Archbishop Tutu’s Address At Gonzaga Focuses On Human Equality
At Gonzaga University’s commencement, Archbishop Desmond Tutu mixed humor with a serious message to the graduating class.
Archbishop Desmond Tutu has repeatedly reminded the world that he is retired from speaking, but that didn't stop him from addressing Gonzaga’s largest ever graduating class.
His address was much anticipated, though protested by some alumni members who claim the Archbishop’s beliefs on contraception, sexual orientation, and abortion should, "disqualify him from receiving any honors from a Catholic institution." Regardless, he took the podium smiling. He had the Arena laughing multiple times, including during a knock-knock joke about an angel coming to tell the Virgin Mary she would birth the son of God.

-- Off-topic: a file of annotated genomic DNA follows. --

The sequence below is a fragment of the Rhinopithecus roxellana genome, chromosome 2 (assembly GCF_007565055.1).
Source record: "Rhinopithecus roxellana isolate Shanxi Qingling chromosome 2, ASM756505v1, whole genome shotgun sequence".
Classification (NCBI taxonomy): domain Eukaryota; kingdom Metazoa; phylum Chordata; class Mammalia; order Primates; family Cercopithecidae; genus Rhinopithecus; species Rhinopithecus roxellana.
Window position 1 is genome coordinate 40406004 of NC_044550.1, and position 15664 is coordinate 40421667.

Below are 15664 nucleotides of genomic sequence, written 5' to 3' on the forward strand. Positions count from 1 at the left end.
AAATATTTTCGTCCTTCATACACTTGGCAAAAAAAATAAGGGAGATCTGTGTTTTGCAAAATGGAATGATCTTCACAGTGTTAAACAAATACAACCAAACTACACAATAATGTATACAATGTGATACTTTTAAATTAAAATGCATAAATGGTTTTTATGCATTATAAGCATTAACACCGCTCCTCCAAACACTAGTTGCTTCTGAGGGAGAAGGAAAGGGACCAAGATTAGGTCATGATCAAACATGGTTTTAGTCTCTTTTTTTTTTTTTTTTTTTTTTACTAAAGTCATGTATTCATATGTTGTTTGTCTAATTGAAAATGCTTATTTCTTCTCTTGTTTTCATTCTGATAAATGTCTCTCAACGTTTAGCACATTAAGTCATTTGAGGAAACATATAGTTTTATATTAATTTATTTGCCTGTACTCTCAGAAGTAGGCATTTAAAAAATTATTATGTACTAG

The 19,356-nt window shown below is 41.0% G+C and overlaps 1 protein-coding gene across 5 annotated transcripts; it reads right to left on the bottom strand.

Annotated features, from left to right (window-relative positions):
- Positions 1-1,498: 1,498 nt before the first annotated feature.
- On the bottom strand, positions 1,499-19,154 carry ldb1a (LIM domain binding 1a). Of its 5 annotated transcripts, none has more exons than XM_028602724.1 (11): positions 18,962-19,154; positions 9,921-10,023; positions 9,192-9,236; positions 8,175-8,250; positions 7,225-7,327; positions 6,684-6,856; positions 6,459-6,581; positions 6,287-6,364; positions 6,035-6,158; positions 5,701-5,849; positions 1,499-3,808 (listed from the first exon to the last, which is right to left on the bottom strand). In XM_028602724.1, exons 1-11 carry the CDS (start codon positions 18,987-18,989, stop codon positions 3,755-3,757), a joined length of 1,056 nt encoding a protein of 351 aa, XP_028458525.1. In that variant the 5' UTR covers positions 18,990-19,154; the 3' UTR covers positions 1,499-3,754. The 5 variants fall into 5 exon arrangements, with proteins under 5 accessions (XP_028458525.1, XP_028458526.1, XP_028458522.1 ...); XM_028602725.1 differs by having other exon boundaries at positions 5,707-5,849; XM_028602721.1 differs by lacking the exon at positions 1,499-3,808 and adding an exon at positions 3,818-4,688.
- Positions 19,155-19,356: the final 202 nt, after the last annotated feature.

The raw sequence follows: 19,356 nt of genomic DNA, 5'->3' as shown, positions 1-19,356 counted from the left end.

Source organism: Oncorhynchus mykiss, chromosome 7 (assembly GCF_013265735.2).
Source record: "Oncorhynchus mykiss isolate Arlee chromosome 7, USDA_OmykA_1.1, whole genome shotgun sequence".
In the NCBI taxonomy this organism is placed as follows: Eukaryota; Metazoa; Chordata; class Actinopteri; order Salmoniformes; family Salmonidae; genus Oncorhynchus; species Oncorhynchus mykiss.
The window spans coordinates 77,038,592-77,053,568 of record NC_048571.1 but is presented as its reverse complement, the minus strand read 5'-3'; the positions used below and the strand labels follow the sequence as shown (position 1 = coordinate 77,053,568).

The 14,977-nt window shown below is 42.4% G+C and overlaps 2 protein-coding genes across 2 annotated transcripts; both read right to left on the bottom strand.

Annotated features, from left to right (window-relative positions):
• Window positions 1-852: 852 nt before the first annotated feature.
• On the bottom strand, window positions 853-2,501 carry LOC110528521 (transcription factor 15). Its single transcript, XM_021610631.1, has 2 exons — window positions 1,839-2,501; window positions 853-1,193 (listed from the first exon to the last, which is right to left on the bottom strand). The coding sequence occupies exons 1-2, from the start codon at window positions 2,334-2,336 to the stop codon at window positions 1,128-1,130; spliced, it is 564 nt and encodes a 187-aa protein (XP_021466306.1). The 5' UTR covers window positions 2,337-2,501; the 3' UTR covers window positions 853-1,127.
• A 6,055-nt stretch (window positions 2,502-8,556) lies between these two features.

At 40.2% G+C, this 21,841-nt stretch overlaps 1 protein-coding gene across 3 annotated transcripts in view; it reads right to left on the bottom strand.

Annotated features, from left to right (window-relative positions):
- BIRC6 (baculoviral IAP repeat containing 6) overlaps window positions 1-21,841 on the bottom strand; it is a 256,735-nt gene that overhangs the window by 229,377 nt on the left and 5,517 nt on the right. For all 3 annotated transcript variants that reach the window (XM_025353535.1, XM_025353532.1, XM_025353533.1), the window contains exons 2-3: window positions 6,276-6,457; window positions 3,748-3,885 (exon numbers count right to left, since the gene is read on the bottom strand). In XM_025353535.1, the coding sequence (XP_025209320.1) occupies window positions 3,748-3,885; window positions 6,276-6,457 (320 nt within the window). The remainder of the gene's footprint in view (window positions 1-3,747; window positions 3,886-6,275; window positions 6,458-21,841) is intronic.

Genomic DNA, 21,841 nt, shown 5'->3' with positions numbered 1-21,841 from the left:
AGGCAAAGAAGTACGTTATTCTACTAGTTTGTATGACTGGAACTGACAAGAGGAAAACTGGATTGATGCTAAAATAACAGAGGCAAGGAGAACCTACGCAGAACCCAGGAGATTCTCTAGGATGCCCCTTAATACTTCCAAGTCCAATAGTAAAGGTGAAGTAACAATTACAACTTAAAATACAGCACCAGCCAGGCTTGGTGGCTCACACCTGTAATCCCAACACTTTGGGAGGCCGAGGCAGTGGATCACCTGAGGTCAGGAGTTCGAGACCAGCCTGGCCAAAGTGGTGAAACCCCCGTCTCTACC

“You want me to be what? An unmarried mother. Sorry, I’m a decent girl, try next door.”
But the heart of his message promoted equality, and a charge for the seniors to embrace all people.
“Jesus said I will draw all, all, black, white, yellow. Hey, all, all! Gay, lesbian, so called straight, ALL, all, all…”
More than 1,000 seniors, and their friends and family, heard the messages from Archbishop Tutu and Hobbs on Sunday, kicking off a year of celebrations for GU’s anniversary.
Copyright 2012 Spokane Public Radio